Six Ways To Celebrate Earth Day In Quarantine

The world may be in the grips of a pandemic, but that doesn’t mean we can’t celebrate Earth Day on April 22 while social distancing. This year will also mark the 50th anniversary of the event, which has grown into a global movement since Earth Day was first celebrated in 1970. This year’s theme is climate change, which is an increasingly urgent threat that requires collective action from all of us. Fortunately, there are still plenty of ways to celebrate, conserve, and champion this important cause from home.

1. Save Water

Regular hand washing is one of the best protections against the novel coronavirus. Experts recommend washing your hands for at least 20 seconds (or about how long it takes to sing the ‘Happy Birthday’ song twice), but there’s no need to keep the tap water running this whole time. Just turn the water back on when you’re ready to rinse.

2. Plant a tree

Planting trees is synonymous with Earth Day, and there’s no need to break this important tradition just because you’re stuck at home. Trees help absorb pollution, combat climate change, and they’re easy to plant in your own backyard. Most local nurseries, although online-only or operating on limited hours, can still arrange for a local sapling to be delivered to your house. Don’t have your own yard? Foster a potted tree on your porch until it’s large enough to be replanted elsewhere, or we can plant a tree for you.

3. Make a Veggie Meal

Eating more greens isn’t just good for your health. It also boosts the planet, because raising livestock involves large swathes of land, habitat destruction, a steep increase in greenhouse gasses and demand for fossil fuels. Eating vegetarian even a couple of nights per week can relieve this environmental pressure, plus there’s never been a better time to learn how to cook! Check out our sister site, 12 Tomatoes, for vegetarian recipes the whole family will enjoy.

4. Create a Wildlife Sanctuary In Your Backyard

Photo: Pexels

Urbanization has destroyed much of the habitat animals once called home, but you can use this downtime to convert your backyard into a welcoming sanctuary for birds, butterflies, and other displaced wildlife. The National Wildlife Federation explains how to create a sustainable garden filled with native plant species that provide seeds, nectar, foliage, and other food sources; water for drinking and bathing; and shelter for nesting, protection, and shade. Visit our website for bird baths and feeders that can transform your backyard into an urban wildlife sanctuary. Other earth-friendly backyard projects could include planting a vegetable patch or building a composting bin.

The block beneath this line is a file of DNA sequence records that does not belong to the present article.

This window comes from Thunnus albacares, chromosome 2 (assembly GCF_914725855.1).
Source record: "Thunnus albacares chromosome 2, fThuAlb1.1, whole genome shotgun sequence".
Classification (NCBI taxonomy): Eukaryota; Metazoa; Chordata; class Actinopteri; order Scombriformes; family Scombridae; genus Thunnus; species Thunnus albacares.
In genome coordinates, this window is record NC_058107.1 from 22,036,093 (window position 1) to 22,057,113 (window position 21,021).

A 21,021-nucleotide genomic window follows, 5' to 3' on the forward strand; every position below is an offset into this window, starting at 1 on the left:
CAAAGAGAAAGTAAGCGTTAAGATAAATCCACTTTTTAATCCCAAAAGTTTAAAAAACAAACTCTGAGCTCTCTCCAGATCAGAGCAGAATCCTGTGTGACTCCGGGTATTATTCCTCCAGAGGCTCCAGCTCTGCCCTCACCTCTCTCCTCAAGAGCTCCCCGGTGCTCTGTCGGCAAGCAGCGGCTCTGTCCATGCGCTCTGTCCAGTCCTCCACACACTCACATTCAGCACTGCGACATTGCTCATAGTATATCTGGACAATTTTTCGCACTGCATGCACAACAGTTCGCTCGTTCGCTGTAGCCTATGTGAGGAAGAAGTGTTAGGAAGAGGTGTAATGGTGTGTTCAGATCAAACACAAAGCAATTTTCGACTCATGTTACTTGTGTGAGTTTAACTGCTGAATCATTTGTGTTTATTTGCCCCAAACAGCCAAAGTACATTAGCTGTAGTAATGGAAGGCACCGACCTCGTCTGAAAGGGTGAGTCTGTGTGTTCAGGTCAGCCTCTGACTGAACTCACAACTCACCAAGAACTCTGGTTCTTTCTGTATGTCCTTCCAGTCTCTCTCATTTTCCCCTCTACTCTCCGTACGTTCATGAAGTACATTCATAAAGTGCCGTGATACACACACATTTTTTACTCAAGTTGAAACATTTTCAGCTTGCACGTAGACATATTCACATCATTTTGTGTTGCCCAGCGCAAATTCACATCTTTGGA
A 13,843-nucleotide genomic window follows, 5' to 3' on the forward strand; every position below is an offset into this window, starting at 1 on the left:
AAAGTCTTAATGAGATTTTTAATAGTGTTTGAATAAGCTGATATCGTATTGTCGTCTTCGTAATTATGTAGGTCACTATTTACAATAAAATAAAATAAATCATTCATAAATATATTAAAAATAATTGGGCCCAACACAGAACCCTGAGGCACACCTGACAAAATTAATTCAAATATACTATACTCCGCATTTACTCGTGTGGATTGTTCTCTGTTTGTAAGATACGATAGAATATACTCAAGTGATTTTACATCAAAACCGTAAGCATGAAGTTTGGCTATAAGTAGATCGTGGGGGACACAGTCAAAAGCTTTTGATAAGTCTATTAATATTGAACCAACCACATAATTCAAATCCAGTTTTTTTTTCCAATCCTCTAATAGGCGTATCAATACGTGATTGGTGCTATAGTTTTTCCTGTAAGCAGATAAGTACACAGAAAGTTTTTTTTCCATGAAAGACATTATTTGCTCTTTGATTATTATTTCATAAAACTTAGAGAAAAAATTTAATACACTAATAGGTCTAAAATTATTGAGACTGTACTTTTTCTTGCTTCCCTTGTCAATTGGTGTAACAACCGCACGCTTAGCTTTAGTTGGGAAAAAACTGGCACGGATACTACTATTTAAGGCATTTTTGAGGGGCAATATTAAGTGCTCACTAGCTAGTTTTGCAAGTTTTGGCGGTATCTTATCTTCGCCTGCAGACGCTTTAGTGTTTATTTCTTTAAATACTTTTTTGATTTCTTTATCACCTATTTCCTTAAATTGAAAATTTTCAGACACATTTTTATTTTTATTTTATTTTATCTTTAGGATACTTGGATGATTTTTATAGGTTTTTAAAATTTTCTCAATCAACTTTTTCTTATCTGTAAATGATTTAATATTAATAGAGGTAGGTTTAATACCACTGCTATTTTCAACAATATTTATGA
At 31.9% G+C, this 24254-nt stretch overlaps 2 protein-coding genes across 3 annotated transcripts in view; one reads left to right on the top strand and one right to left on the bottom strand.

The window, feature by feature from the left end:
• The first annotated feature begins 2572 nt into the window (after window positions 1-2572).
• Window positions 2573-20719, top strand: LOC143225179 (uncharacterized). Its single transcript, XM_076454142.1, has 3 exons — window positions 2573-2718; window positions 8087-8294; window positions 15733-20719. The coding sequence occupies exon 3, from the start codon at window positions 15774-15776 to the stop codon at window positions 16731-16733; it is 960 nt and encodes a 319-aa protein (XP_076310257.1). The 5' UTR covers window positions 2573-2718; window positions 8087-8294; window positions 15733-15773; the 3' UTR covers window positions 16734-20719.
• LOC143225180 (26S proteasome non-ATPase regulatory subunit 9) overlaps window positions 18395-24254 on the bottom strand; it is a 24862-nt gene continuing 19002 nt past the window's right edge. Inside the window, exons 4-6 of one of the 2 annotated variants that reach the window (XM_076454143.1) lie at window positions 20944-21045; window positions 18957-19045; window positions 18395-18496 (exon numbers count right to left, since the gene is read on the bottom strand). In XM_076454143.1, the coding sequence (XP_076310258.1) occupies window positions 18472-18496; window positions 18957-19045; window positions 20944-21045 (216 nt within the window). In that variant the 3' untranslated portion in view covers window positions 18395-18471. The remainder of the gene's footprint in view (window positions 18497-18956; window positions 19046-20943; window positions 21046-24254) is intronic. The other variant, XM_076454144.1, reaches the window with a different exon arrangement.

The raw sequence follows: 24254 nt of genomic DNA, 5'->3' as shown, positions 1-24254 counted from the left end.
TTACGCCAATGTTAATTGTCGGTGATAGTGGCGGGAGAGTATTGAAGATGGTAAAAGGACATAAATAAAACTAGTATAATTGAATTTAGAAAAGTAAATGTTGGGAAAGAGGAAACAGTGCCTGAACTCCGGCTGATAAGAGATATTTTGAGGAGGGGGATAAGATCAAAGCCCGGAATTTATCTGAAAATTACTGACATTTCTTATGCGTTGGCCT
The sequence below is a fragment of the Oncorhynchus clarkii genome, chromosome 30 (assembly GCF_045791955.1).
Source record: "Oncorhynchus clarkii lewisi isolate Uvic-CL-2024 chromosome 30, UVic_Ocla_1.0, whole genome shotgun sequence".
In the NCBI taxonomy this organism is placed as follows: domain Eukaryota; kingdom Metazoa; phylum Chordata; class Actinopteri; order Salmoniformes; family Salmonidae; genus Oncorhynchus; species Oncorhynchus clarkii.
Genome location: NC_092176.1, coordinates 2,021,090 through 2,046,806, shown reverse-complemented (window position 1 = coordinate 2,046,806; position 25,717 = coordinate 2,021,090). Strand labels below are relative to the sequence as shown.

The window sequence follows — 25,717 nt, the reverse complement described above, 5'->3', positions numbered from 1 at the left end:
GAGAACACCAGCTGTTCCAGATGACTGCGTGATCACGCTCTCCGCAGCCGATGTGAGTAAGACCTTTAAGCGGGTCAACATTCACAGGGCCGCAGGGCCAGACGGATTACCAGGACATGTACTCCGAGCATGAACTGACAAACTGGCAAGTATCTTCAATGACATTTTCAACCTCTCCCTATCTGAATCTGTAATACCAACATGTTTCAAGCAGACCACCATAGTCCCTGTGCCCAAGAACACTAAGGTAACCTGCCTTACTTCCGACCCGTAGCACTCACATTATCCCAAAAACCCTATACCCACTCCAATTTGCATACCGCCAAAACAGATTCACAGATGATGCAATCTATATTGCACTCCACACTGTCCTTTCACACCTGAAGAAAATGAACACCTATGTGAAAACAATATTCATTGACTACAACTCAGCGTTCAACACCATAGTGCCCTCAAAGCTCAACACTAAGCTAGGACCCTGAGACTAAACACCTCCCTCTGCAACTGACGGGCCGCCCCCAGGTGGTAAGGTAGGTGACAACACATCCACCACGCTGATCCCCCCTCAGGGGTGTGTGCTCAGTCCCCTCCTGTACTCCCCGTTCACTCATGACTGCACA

5. Embrace Earth-Friendly Habits

Although common in Europe, many Americans hadn’t heard of bidets before COVID-19, when pandemic buying suddenly cleared store shelves of toilet paper. But toilet paper is incredibly wasteful, clogging sewers, landfills, and requiring obscene amounts of water, wood, bleach, and electricity to produce a single roll. A cleaner, greener, and more pandemic-friendly option is the bidet, which is seeing a resurgence on this side of ‘the pond’ as U.S. shoppers are finally forced to consider toilet paper alternatives. The really good news is that installing a bidet in your bathroom doesn’t even require a major renovation. Some companies sell bidet fixtures that can be screwed onto standard toilet seats for under $100. Even if you’re not ready to say adieu to toilet paper completely, Earth Day is a great time to reconsider ways to cut back on household waste.

6. Stay Connected

Social distancing doesn’t mean you can’t stay connected, especially in the Internet age. Visit Earthday.org to learn more about virtual activities and events happening in your area, and be sure to tune in to the organization’s first-ever digital celebration on April 22. Above all, don’t let quarantine keep your voice from being heard! Post about Earth Day on social media, email and call your local representatives, and vote (remotely, if possible) for politicians who share your commitment to acting on climate change. This pandemic should remind us all of the urgent need to fight for our planet!

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J. Swanson is a writer, traveler, and animal-enthusiast based in Seattle, an appropriately pet-crazed city where dog or cat ownership even outweighs the number of kids. When the weather permits, she likes to get outside and explore the rest of the Pacific Northwest, always with a coffee in hand.
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